When one thinks about film noir, classics like “Double Indemnity” (1944) or “The Big Sleep” (1946) usually come to mind, but the literary sources of inspiration for these movies often do not. And while film scholars have deemed valuable the work of crime fiction writers like Raymond Chandler or Dashiell Hammett, the work of short story writer and novelist Cornell Woolrich has not received the same praise.
The second annual Dr. Saul and Dorothy Kit Film Noir Festival is seeking to give Woolrich, whose stories have been adapted into more than 30 films and many television and radio programs, the recognition he deserves.
Part of a decade-long retrospective of film noir, the festival is funded by a gift from Gordon Kit, CC ’76, a devotee of the genre, in honor of his parents Dr. Saul and Dorothy Kit, who were both film, theater, and literature enthusiasts. This year’s festival will open on Wednesday and run through March 31 in the Katharina Otto-Bernstein Screening Room at the Lenfest Center for the Arts.
In an interview with Spectator, the film festival’s programmer, film historian, and professor Rob King, and manager Soheil Rezayazdi from the film and media studies department, talked about this year’s theme, the festival’s purpose, and their own experiences as organizers of the event.
The festival has specific themes each year, given that, as Rezayazdi noted, film noir itself is very broad. King and Rezayazdi talked about this year’s theme; specifically, about the fact that Woolrich, apart from being an incredibly prolific writer, was also a Columbia student from 1921 to 1925, though he never graduated, and lived in Morningside Heights for much of his life.
“Part of the thinking was [that] it's also bringing [Woolrich’s] stories back to where they originated. A lot of these stories were written within two miles of this theater,” Rezayazdi said.
Apart from bringing Woolrich’s stories back to Morningside, this year, and throughout its planned 10-year duration, the festival seeks to pose and explore the question, “What is film noir?” and contextualize “noir” films in a much broader mediascape.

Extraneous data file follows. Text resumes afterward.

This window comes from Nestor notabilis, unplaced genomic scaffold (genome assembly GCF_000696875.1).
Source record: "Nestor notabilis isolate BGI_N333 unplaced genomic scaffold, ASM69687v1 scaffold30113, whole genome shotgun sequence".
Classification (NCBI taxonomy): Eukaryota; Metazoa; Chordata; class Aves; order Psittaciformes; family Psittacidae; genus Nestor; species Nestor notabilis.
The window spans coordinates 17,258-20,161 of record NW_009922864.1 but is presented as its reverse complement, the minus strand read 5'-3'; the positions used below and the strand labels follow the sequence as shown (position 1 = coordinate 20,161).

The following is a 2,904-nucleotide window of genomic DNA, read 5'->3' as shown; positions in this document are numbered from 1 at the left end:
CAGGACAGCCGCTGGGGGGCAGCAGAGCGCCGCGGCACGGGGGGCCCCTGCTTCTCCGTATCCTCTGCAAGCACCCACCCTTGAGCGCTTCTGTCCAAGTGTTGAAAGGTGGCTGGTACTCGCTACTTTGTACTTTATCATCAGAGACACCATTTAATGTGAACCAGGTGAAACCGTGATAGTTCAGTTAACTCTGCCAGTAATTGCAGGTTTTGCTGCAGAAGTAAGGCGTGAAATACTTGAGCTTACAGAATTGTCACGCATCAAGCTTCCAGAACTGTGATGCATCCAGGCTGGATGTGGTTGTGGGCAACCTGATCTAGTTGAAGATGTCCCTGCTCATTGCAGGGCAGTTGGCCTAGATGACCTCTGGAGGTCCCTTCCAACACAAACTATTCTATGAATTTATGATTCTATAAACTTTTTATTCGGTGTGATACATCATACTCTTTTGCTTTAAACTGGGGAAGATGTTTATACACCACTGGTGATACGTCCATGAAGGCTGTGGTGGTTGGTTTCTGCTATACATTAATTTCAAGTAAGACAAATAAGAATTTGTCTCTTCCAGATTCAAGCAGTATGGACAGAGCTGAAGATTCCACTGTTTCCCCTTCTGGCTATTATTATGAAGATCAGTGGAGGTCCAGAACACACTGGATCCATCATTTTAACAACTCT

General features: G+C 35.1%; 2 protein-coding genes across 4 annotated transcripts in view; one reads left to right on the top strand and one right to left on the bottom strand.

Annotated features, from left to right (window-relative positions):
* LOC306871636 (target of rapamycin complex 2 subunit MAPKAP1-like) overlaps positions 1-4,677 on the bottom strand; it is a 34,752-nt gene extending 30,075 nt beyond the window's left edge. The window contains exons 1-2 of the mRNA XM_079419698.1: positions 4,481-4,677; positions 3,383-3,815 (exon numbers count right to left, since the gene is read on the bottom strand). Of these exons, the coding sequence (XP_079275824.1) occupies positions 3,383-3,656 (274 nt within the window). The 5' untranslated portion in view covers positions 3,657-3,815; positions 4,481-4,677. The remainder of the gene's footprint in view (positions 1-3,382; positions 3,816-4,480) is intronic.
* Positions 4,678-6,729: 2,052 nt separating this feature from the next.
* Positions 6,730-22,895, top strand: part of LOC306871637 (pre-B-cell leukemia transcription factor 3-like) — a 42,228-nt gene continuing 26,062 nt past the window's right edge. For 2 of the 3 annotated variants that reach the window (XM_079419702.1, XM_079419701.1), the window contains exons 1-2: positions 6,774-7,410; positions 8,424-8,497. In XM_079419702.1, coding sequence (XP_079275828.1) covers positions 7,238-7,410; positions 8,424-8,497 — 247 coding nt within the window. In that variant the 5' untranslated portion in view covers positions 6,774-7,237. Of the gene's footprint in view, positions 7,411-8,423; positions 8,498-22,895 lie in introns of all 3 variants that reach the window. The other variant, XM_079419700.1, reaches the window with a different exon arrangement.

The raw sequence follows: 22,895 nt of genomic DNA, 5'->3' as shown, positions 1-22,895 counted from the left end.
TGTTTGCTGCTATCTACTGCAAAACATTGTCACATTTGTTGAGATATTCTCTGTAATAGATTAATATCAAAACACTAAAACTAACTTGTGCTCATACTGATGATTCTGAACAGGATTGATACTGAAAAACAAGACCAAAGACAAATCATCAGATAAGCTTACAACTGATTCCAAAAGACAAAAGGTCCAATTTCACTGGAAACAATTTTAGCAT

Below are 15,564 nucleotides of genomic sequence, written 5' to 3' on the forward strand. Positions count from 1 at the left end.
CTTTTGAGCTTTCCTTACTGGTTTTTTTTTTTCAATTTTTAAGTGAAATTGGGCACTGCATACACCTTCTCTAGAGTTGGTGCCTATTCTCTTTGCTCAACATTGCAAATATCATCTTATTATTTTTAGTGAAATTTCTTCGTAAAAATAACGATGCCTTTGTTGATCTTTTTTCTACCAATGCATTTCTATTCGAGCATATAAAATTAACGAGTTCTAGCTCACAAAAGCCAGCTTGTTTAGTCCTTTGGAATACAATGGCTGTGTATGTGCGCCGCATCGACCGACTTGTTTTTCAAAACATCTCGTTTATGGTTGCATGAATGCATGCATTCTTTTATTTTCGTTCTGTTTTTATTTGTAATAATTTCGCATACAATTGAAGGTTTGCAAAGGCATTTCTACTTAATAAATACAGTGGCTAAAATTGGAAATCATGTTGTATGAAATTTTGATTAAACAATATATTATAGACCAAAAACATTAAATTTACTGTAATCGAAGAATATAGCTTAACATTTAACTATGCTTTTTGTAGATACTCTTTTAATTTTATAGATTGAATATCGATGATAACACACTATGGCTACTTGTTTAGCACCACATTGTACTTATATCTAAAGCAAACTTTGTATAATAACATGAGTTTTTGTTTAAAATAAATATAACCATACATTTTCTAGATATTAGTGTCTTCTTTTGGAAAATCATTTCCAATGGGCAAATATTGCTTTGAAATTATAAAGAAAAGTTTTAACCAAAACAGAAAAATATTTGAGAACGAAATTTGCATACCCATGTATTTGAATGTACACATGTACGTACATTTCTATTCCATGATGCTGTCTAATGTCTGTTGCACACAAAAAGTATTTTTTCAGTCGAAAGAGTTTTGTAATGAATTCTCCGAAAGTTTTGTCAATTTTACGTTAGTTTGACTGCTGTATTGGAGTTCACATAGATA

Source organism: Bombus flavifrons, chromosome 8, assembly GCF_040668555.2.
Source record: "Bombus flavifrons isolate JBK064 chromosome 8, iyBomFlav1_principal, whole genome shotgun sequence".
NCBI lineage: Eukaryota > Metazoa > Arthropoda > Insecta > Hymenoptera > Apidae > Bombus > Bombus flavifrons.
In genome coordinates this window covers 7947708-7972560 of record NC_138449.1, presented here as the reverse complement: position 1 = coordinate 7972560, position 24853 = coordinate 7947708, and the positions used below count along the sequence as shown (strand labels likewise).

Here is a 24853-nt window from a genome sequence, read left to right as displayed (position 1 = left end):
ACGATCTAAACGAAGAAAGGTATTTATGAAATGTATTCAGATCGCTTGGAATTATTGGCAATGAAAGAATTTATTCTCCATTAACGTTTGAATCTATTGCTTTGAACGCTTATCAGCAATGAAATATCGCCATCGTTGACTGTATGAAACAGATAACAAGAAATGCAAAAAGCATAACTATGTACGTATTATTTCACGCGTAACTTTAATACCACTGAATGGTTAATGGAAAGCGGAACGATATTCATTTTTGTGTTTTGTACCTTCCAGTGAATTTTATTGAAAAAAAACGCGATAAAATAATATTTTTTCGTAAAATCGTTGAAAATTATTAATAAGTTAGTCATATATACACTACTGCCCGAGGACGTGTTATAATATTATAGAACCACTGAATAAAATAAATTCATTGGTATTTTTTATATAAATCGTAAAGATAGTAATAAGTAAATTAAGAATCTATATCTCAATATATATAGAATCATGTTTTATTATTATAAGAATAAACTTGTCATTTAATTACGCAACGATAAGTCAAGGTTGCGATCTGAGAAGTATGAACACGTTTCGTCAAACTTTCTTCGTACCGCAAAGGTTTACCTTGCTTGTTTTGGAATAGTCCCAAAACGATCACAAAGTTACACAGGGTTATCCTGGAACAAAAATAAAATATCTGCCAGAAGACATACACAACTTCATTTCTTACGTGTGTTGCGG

“It provides you an opportunity to continually be asking the question: ‘What actually is film noir?’” King said. “This year, by focusing on Woolrich, it's allowed us to raise that question again and to find that we need to actually contextualize [the term film noir] against this larger noir mediascape that also includes suspense stories on radio, story magazines, the work of writers like Cornell Woolrich, and early television: a whole mediascape within which these kinds of narratives were circulated.”
There's no definitive way of answering the question, according to King, which allows them to experiment with the genre by thinking differently about films that have been classified as noir or rethinking certain films as noir.
“Doing something like this Woolrich retrospective actually throws into clear relief what is noir about Hitchcock, which is something that's been hotly debated,” King said. “Both Woolrich and Hitchcock were drawn to these kinds of ‘wrong man’ plots, in which a man typically is accused of something that he doesn't remember or that he thinks he didn't do. … And so you actually start to see what is noir about Hitchcock in a clearer way by framing ‘Rear Window’ within this kind of retrospective.”
Among the films that will be screened are Alfred Hitchcock’s “Rear Window,” François Truffaut’s “The Bride Wore Black,” “The Window,” “Black Angel,” and low-budget movies like “The Guilty” and “The Chase.” The screenings are organized thematically and some days include “double bills,” or double features.
According to King, Gordon Kit’s vision for the festival was that, apart from being a retrospective of film noir, it would have an academic component—scholars would provide lectures that would be accessible for and appeal to the general public. For this reason, they’ve tried to incorporate speakers with different kinds of expertise in film noir. The panelists for this year’s festival include James Naremore, who King said is the foremost American film noir scholar, Francis M. Nevins Jr., Woolrich's biographer, and other film scholars including Ann Douglas and Pamela Wojcik.
“One of the fun and challenging things about putting on a festival like this with a very specific mandate is that we can at once show the titles that people expect and then maybe show some titles that sort of push the definition or [the] envelope a little,” Rezayazdi said.